Kenya and the IMF
The IMF's Poverty Reduction and Growth Facility (PRGF) -- A Factsheet
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The Executive Board of the International Monetary Fund (IMF) today approved a three-year Poverty Reduction and Growth Facility (PRGF) arrangement for Kenya in an amount equivalent to SDR 175 million (about US$252.75 million). As a result of the approval, Kenya can draw an amount equivalent to SDR 25 million (about US$36.11 million) under the arrangement immediately.
The PRGF is the IMF's concessional facility for low-income countries. PRGF-supported programs are based on country-owned poverty reduction strategies adopted in a participatory process involving civil society and development partners and articulated in a Poverty Reduction Strategy Paper (PRSP). This is intended to ensure that PRGF-supported programs are consistent with a comprehensive framework for macroeconomic, structural, and social policies to foster growth and reduce poverty. PRGF loans carry an annual interest rate of 0.5 percent and are repayable over 10 years with a 5 ½-year grace period on principal payments.
Following the Executive Board's discussion on Kenya, Anne Krueger, First Deputy Managing Director and Acting Chair, stated:
"Kenya's economic program, which is to be supported by the PRGF, reflects the authorities' strong commitment to break with Kenya's past record of uneven economic performance in order to raise living standards and reduce poverty in an environment of macroeconomic stability. The comprehensive reform agenda outlined in the Economic Recovery Strategy for Wealth and Employment Creation (ERSWEC) seeks to address Kenya's major macroeconomic vulnerabilities and lays the groundwork for strong economic and employment growth and poverty reduction. During the coming months, the government intends to expand the ERSWEC into a full Poverty Reduction Strategy Paper (PRSP), in the context of a broad-based consultative process. To realize the ambitious objectives set out in the ERSWEC, sustained implementation of the reform agenda will be needed. Bold reforms will also be essential to encourage significant private investment and to mobilize adequate donor support for the reforms.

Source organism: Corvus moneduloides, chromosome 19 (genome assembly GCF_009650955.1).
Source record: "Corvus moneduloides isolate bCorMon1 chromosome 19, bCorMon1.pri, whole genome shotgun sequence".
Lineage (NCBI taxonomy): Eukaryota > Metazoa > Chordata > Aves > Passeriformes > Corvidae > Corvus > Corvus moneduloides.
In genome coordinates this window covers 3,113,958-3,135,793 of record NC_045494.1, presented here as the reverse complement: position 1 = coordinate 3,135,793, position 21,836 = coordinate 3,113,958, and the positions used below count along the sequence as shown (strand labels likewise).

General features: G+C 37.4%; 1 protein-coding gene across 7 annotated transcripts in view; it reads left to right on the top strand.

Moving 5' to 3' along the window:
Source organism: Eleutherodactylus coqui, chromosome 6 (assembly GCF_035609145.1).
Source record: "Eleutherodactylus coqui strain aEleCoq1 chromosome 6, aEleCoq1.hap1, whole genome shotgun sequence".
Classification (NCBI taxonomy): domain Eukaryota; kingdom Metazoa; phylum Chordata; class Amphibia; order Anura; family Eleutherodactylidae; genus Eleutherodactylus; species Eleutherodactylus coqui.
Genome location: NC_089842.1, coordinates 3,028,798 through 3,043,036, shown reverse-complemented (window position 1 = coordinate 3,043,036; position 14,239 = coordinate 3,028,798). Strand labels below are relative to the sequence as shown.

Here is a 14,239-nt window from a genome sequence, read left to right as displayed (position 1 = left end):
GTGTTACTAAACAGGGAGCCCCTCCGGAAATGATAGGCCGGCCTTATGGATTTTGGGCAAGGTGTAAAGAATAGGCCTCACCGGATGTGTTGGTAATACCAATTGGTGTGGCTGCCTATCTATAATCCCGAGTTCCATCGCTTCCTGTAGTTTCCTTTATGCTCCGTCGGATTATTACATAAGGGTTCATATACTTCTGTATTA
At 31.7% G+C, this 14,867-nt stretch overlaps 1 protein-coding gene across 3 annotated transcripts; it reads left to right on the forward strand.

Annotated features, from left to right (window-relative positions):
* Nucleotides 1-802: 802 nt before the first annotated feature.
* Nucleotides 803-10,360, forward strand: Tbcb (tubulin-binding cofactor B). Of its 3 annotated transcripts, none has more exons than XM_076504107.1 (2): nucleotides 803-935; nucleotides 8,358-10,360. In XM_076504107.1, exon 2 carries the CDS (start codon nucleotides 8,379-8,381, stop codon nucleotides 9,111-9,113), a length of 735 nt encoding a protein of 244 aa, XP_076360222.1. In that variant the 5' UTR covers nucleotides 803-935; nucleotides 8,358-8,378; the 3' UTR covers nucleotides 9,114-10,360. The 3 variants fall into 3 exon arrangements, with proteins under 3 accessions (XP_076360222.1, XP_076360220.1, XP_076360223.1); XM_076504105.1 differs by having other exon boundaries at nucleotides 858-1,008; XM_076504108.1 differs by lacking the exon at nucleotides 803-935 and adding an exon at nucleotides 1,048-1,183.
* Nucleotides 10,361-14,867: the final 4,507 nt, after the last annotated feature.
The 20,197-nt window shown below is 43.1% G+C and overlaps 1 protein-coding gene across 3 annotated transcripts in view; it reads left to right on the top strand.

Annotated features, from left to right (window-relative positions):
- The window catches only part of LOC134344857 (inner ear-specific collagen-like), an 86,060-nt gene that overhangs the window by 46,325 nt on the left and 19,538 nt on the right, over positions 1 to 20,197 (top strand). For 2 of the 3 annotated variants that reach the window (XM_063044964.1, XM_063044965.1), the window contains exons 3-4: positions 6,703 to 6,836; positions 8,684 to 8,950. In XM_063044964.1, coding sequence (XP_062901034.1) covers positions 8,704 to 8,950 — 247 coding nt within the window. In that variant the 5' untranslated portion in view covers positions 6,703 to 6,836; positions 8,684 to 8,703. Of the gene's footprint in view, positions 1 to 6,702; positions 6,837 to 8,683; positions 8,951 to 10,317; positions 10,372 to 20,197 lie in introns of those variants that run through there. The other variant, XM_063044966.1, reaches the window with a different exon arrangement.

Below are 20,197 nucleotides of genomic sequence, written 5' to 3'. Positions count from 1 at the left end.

"Important objectives of the government's economic strategy include fiscal consolidation to reduce the domestic debt to a sustainable level, and the restructuring of spending in favor of priority poverty reduction outlays and investment. To achieve these objectives the program appropriately includes a range of measures. These include: (a) strengthening revenue performance through a speedy rebuilding of the integrity and capacity of the Kenya Revenue Authority and rationalization of the tax system; (b) reducing the wage bill as a share of total expenditure by reforming the wage setting mechanism for public servants and continuing civil service reforms; and (c) restructuring the parastatal and financial sectors to increase efficiency and reduce the government's contingent liabilities.
"The authorities have placed the anticorruption strategy at the top of their policy agenda. They have already taken significant steps in their fight against corruption, with the passage of key governance legislation in May 2003 and the setting up of institutions to enforce the legislation. They have also taken bold steps to strengthen the judiciary. These reforms, if implemented consistently and supported by strong enforcement of the rules and regulations, will have a positive impact on the efficiency of resource allocation and support higher economic growth," Ms. Krueger stated.
Recent Economic Developments